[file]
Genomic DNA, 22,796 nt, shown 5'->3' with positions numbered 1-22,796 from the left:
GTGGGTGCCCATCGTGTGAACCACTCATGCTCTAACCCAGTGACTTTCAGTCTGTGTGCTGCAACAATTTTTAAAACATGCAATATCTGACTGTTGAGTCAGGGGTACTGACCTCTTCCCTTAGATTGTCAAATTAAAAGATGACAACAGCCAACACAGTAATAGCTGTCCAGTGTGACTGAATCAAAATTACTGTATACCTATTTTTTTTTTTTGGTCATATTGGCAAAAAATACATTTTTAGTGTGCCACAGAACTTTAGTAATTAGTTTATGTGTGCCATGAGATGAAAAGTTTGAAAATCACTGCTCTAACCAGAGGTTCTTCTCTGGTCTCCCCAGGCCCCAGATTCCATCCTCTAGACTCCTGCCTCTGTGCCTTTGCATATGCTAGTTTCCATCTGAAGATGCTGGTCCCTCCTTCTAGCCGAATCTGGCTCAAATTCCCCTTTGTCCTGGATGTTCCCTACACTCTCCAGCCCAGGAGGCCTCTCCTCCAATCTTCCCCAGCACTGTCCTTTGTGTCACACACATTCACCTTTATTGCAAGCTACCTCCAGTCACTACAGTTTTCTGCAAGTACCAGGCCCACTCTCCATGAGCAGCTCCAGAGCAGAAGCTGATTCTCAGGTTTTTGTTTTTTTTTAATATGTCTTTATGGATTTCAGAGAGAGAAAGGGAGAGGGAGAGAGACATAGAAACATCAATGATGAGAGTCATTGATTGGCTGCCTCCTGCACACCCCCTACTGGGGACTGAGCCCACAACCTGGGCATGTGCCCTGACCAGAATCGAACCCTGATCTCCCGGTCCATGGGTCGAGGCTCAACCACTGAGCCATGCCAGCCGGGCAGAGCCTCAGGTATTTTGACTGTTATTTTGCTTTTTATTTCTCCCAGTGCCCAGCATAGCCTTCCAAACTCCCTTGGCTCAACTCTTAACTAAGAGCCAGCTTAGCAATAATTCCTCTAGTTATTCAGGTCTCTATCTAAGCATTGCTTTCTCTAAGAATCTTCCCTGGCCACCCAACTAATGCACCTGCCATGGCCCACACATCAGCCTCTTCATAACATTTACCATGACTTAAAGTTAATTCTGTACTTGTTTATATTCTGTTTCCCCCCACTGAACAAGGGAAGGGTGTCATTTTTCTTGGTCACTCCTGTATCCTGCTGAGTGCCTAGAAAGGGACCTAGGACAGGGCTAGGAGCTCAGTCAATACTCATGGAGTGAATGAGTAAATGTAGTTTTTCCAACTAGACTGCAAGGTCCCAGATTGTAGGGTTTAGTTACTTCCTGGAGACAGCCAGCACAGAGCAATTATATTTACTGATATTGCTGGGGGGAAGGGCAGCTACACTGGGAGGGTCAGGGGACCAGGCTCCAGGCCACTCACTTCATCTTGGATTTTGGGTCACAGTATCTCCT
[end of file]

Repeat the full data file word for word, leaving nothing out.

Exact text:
Genomic DNA, 22,796 nt, shown 5'->3' with positions numbered 1-22,796 from the left:
GTGGGTGCCCATCGTGTGAACCACTCATGCTCTAACCCAGTGACTTTCAGTCTGTGTGCTGCAACAATTTTTAAAACATGCAATATCTGACTGTTGAGTCAGGGGTACTGACCTCTTCCCTTAGATTGTCAAATTAAAAGATGACAACAGCCAACACAGTAATAGCTGTCCAGTGTGACTGAATCAAAATTACTGTATACCTATTTTTTTTTTTTGGTCATATTGGCAAAAAATACATTTTTAGTGTGCCACAGAACTTTAGTAATTAGTTTATGTGTGCCATGAGATGAAAAGTTTGAAAATCACTGCTCTAACCAGAGGTTCTTCTCTGGTCTCCCCAGGCCCCAGATTCCATCCTCTAGACTCCTGCCTCTGTGCCTTTGCATATGCTAGTTTCCATCTGAAGATGCTGGTCCCTCCTTCTAGCCGAATCTGGCTCAAATTCCCCTTTGTCCTGGATGTTCCCTACACTCTCCAGCCCAGGAGGCCTCTCCTCCAATCTTCCCCAGCACTGTCCTTTGTGTCACACACATTCACCTTTATTGCAAGCTACCTCCAGTCACTACAGTTTTCTGCAAGTACCAGGCCCACTCTCCATGAGCAGCTCCAGAGCAGAAGCTGATTCTCAGGTTTTTGTTTTTTTTTAATATGTCTTTATGGATTTCAGAGAGAGAAAGGGAGAGGGAGAGAGACATAGAAACATCAATGATGAGAGTCATTGATTGGCTGCCTCCTGCACACCCCCTACTGGGGACTGAGCCCACAACCTGGGCATGTGCCCTGACCAGAATCGAACCCTGATCTCCCGGTCCATGGGTCGAGGCTCAACCACTGAGCCATGCCAGCCGGGCAGAGCCTCAGGTATTTTGACTGTTATTTTGCTTTTTATTTCTCCCAGTGCCCAGCATAGCCTTCCAAACTCCCTTGGCTCAACTCTTAACTAAGAGCCAGCTTAGCAATAATTCCTCTAGTTATTCAGGTCTCTATCTAAGCATTGCTTTCTCTAAGAATCTTCCCTGGCCACCCAACTAATGCACCTGCCATGGCCCACACATCAGCCTCTTCATAACATTTACCATGACTTAAAGTTAATTCTGTACTTGTTTATATTCTGTTTCCCCCCACTGAACAAGGGAAGGGTGTCATTTTTCTTGGTCACTCCTGTATCCTGCTGAGTGCCTAGAAAGGGACCTAGGACAGGGCTAGGAGCTCAGTCAATACTCATGGAGTGAATGAGTAAATGTAGTTTTTCCAACTAGACTGCAAGGTCCCAGATTGTAGGGTTTAGTTACTTCCTGGAGACAGCCAGCACAGAGCAATTATATTTACTGATATTGCTGGGGGGAAGGGCAGCTACACTGGGAGGGTCAGGGGACCAGGCTCCAGGCCACTCACTTCATCTTGGATTTTGGGTCACAGTATCTCCT